4 | The Crisis

March 6, 2008
Thursday, 1:00 a.m.
Letter #4: The Crisis


Dear Family,

Hi from friendly 5B wing at your local county jail! This place is exactly like how you’ve always pictured it, thanks to the accurate portrayals in classics such as The Apple Dumpling Gang, The Andy Griffith Show, and scenes from The Inspector General. We pretty much stand at the bars, talking to the cops, the other prisoners, or ourselves. I just narrowly avoided being hung this morning, and I finally coaxed that dog with the keys in his mouth to come just a little bit closer. We’re becoming friends.

There are striking similarities to what you’ve seen in other county jails, actually. There are nice cops, dumb cops, mean cops, and ugly cops … all depending on how she’s feeling that night. There are windows to see the rest of the town, there’s the stuff that resembles food, and the beautiful girl you see outside really does come to visit you.  🙂

Have you ever run out of bathroom tissue? Pause for a moment now, if you will, and contemplate the exact process needed to—ahem—rectify that problem. Think you recall how it’s done? Good, because I thought I understood the process too.

Let’s start with the fact that your hypothetical household has one other member, who, though generally neat and one who practices good hygiene, happens to poop a lot. You have been keenly aware of this fact as your entire household’s supply of bathroom tissue rapidly has dwindled away.

You’ve noted that the toilet paper fairy has appeared only once in the six days you’ve been running the household. (No, gentle reader, deposits under the pillow are not necessary to trigger this fairy’s gifts.) You’ve carefully rationed your own digestive clock to necessitate only two uses of the sacred tissue. Now, granted, you do create a padded seat on the cold stainless steel throne prior to sitting; technically, this uses some paper. But not much. Honestly.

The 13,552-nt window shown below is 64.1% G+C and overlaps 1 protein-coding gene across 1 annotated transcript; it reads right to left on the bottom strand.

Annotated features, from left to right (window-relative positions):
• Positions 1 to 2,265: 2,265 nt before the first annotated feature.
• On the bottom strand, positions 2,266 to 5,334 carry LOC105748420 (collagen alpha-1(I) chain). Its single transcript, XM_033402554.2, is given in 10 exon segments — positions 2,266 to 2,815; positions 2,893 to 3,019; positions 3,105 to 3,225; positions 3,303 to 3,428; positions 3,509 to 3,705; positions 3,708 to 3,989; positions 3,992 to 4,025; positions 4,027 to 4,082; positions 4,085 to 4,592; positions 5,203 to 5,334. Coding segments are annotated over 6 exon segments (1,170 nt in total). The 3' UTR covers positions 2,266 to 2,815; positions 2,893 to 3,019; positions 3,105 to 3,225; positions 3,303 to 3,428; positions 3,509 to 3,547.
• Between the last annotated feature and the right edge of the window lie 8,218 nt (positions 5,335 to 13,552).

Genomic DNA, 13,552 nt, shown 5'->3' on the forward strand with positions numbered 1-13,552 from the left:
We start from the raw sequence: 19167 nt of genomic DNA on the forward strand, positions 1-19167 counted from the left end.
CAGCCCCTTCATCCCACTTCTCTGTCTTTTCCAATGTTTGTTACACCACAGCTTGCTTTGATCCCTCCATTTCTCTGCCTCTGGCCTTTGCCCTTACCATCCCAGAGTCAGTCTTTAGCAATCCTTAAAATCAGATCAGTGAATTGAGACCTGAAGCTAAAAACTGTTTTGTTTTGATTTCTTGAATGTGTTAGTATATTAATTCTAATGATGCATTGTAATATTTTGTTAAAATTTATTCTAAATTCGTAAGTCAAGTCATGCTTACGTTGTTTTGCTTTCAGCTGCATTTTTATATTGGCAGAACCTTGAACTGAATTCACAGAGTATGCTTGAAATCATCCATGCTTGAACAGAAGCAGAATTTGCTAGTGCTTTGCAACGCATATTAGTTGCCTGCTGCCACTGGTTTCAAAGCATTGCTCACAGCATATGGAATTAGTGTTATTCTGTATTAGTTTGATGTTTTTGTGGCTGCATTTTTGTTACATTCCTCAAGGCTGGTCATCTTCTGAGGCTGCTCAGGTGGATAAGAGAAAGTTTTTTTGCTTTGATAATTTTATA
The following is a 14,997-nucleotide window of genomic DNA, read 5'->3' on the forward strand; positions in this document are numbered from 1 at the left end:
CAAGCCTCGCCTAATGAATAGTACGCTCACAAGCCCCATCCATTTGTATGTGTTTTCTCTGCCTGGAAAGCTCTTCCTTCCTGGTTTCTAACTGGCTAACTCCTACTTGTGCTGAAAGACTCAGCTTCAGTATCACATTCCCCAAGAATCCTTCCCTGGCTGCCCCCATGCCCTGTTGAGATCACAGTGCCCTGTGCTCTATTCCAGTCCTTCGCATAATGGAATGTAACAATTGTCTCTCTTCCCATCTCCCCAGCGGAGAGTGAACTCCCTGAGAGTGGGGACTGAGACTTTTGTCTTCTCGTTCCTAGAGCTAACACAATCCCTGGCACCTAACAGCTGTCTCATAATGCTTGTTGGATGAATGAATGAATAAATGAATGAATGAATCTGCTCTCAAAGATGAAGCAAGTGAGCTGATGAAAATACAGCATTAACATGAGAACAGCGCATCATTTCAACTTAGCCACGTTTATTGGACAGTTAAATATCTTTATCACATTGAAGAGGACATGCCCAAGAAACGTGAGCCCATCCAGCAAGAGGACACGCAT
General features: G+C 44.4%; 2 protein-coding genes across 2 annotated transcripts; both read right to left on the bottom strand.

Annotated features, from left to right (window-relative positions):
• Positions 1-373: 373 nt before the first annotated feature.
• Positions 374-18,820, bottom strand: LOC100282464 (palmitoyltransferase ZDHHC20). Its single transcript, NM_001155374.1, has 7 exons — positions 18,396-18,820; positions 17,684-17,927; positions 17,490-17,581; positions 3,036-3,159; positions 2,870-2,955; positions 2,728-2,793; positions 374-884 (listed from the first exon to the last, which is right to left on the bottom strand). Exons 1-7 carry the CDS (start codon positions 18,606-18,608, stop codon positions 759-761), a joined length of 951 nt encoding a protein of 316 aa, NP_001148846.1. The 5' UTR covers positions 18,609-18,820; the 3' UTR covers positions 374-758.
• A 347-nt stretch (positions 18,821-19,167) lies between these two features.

Your fellow housemate, on the other hand, does not require padding before he sits. He does not require a simple courteous notice either. The sounds let you know not to look.

You have been careful. You have discussed an Emergency Household Plan should you run out, and you have a code word in case you get separated. You have set aside a length that should be sufficient for one use (by a conscientious, rationing and careful pooper) and hidden it under your bed mat while your housemate was sleeping. You blamed a runny nose on the missing sheets of toilet paper, but you know full well you used your shirt instead.

During the days leading up to The Crisis, you devised ways to raise awareness by singing slogans such as“We need some toilet paper NOW! How about if you brought us some NOW?” and then “We’re running out of toilet paper! Can’t you see our skinny roll?” and finally, during The Crisis, “We are out NOW! We’re prepared to use our hands!” These chants entertained your housemate as he randomly pooped whenever he looked at the toilet.

In the final throes of The Crisis, you use the empty tube to spy on others below, who are on the dayroom floor. A trustee notices, and the Commanding Officer comes to your door. You put down your eyepiece to ask him if more tissue is available. He lets you know you are not alone in your plight, which is not as comforting as one might think. You also learn that your unit has no additional rolls, but that it is on the Thursday day-shift calendar to bring you one.

As he leaves, you pray today is Wednesday. It is.

As you think of ways you can hide the toilet from your housemate, a trustee shoves a wad of the sacred tissue under your door. “You owe me!” he yells through the door. You nod through the tears and hand it to the person who has just sat on the toilet behind you. Twelve hours to go …



Brandon sees many cars a day outside, most of which belonged, at one time or another, to his mother, father, or himself. He notices a van outside: “That’s probably my dad.” Hmm. Not likely, since his father lives in Mexico, where he owns three taxis, a few trucks, and a 2008 Camry. He is an electrician full-time.

Brandon tells me that I should go on the Real World website and apply, that they will hire me to be on the show because I look like the guys on the show. Hmm, how about the Real World San Quentin?

He asked me if I know where the Titanic is. Yes, I lied, just because I somehow knew that actual knowledge was not going to be a factor. “It’s where I go to the beach in Santa Cruz!” he said. I think I completely lost a full ten minutes of my busy life explaining the differences between the sunken Cement Ship of Santa Cruz and the majestic Titanic.

He startled me the other day when he suddenly sat upright on his bunk and yelled, “Ow!” I turned from my writing to appear interested/concerned.

He pulled up his shirt to expose a portion of his back. “See that?”

“Yeah,” I lied, again, “What is it?” This question came out before I remembered that I had no desire to know.

“I don’t know. It hurts! Some jellyfish probably got me.”

Help. Please.